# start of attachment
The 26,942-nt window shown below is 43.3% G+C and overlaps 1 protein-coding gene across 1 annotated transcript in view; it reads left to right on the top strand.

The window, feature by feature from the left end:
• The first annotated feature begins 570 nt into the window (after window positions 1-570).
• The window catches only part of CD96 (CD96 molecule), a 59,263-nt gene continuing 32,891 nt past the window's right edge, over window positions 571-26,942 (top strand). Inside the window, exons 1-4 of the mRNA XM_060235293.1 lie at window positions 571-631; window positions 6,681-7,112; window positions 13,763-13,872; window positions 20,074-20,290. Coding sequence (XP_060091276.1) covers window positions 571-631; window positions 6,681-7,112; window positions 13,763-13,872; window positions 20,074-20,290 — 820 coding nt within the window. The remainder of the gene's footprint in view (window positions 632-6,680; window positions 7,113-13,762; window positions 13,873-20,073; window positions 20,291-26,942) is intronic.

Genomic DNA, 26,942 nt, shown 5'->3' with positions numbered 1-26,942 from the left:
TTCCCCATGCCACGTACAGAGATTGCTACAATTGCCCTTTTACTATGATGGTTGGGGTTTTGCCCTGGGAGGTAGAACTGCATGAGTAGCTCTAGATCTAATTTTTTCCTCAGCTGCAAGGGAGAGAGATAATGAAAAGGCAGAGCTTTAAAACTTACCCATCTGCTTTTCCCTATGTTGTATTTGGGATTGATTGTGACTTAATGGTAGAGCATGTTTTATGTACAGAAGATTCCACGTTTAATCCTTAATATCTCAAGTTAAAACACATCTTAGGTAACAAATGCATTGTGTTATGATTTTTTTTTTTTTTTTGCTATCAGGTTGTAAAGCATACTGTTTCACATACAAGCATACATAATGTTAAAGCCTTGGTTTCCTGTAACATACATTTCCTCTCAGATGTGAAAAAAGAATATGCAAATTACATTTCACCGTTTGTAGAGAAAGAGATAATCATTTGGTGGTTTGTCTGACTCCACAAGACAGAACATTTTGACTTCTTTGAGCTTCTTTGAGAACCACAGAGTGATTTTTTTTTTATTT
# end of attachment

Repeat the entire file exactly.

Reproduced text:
The 26,942-nt window shown below is 43.3% G+C and overlaps 1 protein-coding gene across 1 annotated transcript in view; it reads left to right on the top strand.

The window, feature by feature from the left end:
• The first annotated feature begins 570 nt into the window (after window positions 1-570).
• The window catches only part of CD96 (CD96 molecule), a 59,263-nt gene continuing 32,891 nt past the window's right edge, over window positions 571-26,942 (top strand). Inside the window, exons 1-4 of the mRNA XM_060235293.1 lie at window positions 571-631; window positions 6,681-7,112; window positions 13,763-13,872; window positions 20,074-20,290. Coding sequence (XP_060091276.1) covers window positions 571-631; window positions 6,681-7,112; window positions 13,763-13,872; window positions 20,074-20,290 — 820 coding nt within the window. The remainder of the gene's footprint in view (window positions 632-6,680; window positions 7,113-13,762; window positions 13,873-20,073; window positions 20,291-26,942) is intronic.

Genomic DNA, 26,942 nt, shown 5'->3' with positions numbered 1-26,942 from the left:
TTCCCCATGCCACGTACAGAGATTGCTACAATTGCCCTTTTACTATGATGGTTGGGGTTTTGCCCTGGGAGGTAGAACTGCATGAGTAGCTCTAGATCTAATTTTTTCCTCAGCTGCAAGGGAGAGAGATAATGAAAAGGCAGAGCTTTAAAACTTACCCATCTGCTTTTCCCTATGTTGTATTTGGGATTGATTGTGACTTAATGGTAGAGCATGTTTTATGTACAGAAGATTCCACGTTTAATCCTTAATATCTCAAGTTAAAACACATCTTAGGTAACAAATGCATTGTGTTATGATTTTTTTTTTTTTTTTGCTATCAGGTTGTAAAGCATACTGTTTCACATACAAGCATACATAATGTTAAAGCCTTGGTTTCCTGTAACATACATTTCCTCTCAGATGTGAAAAAAGAATATGCAAATTACATTTCACCGTTTGTAGAGAAAGAGATAATCATTTGGTGGTTTGTCTGACTCCACAAGACAGAACATTTTGACTTCTTTGAGCTTCTTTGAGAACCACAGAGTGATTTTTTTTTTATTT